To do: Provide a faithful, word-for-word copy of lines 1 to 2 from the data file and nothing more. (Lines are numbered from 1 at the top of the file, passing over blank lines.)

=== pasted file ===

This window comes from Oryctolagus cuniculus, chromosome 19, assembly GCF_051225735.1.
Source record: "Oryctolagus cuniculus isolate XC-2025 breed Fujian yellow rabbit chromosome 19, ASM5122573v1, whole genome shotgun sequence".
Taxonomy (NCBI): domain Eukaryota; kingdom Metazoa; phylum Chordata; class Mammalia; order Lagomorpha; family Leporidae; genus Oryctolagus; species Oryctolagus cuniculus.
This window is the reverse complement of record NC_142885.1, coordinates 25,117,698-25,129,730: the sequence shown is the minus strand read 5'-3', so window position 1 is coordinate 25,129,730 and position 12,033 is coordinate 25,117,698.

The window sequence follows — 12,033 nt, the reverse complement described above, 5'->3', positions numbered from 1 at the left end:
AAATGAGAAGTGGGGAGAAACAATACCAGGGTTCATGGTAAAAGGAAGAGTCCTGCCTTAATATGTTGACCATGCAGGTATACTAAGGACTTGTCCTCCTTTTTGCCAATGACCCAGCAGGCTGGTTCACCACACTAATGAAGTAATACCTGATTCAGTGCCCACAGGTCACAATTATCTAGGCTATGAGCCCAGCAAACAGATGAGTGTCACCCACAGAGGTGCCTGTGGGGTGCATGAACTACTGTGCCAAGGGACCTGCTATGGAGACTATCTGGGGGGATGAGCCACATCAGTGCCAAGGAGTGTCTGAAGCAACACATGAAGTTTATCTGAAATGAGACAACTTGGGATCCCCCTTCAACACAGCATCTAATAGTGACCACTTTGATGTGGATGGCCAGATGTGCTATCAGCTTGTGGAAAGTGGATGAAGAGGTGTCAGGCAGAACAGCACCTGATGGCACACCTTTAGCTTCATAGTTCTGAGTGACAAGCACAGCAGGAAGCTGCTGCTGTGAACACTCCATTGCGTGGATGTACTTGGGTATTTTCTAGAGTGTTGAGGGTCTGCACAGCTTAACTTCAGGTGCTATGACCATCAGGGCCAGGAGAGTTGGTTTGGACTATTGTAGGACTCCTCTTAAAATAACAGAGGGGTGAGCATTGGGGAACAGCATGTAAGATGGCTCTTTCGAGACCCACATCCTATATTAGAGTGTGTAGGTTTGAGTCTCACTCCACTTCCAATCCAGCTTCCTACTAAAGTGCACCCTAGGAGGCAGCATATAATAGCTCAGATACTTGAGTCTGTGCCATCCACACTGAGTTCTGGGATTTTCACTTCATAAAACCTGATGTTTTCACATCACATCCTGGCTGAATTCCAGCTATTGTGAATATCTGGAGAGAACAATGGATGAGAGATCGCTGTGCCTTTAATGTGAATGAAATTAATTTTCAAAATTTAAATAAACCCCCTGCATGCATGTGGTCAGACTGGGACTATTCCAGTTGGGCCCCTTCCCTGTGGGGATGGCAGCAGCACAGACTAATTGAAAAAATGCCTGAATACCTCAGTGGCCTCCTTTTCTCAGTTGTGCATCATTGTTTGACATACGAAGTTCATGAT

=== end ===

This window comes from Oryctolagus cuniculus, chromosome 19, assembly GCF_051225735.1.
Source record: "Oryctolagus cuniculus isolate XC-2025 breed Fujian yellow rabbit chromosome 19, ASM5122573v1, whole genome shotgun sequence".